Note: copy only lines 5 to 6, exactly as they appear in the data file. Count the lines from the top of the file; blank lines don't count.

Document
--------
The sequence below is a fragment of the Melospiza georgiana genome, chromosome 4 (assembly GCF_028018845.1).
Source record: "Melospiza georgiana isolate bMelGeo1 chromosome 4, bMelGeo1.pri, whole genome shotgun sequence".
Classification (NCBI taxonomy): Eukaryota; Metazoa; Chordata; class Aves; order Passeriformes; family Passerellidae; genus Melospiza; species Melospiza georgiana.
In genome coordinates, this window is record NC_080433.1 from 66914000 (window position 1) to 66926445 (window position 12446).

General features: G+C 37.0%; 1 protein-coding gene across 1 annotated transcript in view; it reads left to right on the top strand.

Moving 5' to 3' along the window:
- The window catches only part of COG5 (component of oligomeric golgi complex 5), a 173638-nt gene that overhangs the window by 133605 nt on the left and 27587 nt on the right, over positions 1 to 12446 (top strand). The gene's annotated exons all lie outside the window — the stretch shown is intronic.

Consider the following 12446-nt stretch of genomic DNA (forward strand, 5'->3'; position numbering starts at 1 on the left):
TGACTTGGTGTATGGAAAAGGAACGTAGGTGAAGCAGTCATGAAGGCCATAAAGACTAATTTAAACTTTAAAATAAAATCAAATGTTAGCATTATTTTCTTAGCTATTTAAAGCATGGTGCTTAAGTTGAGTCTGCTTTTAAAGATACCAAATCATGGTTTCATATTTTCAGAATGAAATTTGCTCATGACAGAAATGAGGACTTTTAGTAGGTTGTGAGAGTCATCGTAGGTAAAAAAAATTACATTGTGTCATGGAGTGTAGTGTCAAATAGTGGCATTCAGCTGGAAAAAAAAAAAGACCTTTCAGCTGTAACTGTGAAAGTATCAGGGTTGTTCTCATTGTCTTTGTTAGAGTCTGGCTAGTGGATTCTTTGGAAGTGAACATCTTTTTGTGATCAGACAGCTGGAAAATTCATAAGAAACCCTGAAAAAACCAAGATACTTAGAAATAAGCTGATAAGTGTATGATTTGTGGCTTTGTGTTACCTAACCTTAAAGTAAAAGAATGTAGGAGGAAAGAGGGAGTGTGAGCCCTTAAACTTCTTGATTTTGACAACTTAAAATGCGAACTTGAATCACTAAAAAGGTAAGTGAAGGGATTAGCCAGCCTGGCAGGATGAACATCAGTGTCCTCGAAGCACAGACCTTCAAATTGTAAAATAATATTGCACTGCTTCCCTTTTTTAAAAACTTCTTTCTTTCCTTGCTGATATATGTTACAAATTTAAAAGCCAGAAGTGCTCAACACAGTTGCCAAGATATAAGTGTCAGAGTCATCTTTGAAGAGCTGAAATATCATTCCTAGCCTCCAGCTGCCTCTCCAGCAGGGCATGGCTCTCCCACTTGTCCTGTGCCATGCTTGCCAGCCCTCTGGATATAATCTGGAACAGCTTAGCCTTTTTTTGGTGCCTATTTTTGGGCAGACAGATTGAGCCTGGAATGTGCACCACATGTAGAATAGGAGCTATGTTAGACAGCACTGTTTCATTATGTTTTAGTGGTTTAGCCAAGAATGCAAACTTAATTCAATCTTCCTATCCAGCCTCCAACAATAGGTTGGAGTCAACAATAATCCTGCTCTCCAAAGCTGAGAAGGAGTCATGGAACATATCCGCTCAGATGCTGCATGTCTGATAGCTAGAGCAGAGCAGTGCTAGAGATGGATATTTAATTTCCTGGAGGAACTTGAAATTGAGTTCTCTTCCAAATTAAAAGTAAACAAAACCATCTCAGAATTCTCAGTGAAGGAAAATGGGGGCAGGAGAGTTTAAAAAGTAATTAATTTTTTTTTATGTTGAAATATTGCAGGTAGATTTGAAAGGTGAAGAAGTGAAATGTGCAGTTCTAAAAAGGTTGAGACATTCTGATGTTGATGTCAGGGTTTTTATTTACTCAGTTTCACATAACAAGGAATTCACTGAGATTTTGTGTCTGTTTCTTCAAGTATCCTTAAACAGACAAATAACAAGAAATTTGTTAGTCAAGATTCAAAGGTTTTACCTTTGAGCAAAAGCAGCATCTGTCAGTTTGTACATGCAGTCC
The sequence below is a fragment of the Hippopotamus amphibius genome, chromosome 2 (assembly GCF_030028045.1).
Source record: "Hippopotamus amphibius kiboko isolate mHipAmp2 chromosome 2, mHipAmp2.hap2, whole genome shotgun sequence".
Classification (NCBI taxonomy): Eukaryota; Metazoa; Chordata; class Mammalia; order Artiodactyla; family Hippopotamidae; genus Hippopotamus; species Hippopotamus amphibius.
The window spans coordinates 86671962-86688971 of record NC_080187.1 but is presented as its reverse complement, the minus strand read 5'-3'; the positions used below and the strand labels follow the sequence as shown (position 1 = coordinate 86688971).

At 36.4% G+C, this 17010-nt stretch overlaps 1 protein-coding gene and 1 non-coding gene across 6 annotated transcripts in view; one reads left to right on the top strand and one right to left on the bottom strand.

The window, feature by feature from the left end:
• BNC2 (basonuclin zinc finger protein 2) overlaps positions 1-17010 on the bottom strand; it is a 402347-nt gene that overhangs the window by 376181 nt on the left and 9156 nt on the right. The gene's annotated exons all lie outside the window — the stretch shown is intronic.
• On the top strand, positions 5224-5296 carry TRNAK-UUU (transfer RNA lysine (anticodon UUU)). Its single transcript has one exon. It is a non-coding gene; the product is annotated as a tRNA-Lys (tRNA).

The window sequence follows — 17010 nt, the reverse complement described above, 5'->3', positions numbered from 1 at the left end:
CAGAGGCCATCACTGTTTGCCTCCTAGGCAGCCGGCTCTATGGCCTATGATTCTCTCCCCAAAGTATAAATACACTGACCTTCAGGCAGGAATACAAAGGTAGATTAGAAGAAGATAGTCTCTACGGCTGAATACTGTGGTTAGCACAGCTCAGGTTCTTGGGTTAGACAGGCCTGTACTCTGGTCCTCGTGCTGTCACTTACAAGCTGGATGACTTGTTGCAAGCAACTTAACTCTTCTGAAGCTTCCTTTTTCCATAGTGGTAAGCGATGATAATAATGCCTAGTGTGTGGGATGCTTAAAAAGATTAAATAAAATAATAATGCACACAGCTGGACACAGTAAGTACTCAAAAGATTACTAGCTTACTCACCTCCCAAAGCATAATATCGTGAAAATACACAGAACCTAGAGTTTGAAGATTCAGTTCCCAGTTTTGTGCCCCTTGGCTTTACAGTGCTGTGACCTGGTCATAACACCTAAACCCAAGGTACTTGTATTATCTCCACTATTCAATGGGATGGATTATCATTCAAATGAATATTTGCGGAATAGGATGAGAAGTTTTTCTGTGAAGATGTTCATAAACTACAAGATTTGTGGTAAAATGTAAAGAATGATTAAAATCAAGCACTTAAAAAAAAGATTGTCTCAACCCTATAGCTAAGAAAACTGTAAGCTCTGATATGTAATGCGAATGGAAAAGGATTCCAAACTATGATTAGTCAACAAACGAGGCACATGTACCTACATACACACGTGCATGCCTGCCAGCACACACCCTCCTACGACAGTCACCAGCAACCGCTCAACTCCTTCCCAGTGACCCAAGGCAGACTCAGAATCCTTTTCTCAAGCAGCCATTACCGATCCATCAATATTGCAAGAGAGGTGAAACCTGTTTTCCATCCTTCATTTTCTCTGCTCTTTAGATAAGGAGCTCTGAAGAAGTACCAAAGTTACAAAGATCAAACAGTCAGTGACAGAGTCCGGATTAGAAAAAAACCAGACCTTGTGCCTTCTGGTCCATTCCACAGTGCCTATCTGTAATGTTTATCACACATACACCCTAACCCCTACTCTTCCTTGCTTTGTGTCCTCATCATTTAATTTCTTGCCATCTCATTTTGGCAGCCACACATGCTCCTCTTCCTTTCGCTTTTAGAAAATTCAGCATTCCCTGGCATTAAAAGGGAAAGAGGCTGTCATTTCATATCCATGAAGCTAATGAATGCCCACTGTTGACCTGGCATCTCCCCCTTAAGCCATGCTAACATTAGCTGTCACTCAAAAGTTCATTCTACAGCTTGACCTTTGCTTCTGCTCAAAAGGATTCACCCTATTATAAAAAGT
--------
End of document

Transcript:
General features: G+C 37.0%; 1 protein-coding gene across 1 annotated transcript in view; it reads left to right on the top strand.

Moving 5' to 3' along the window: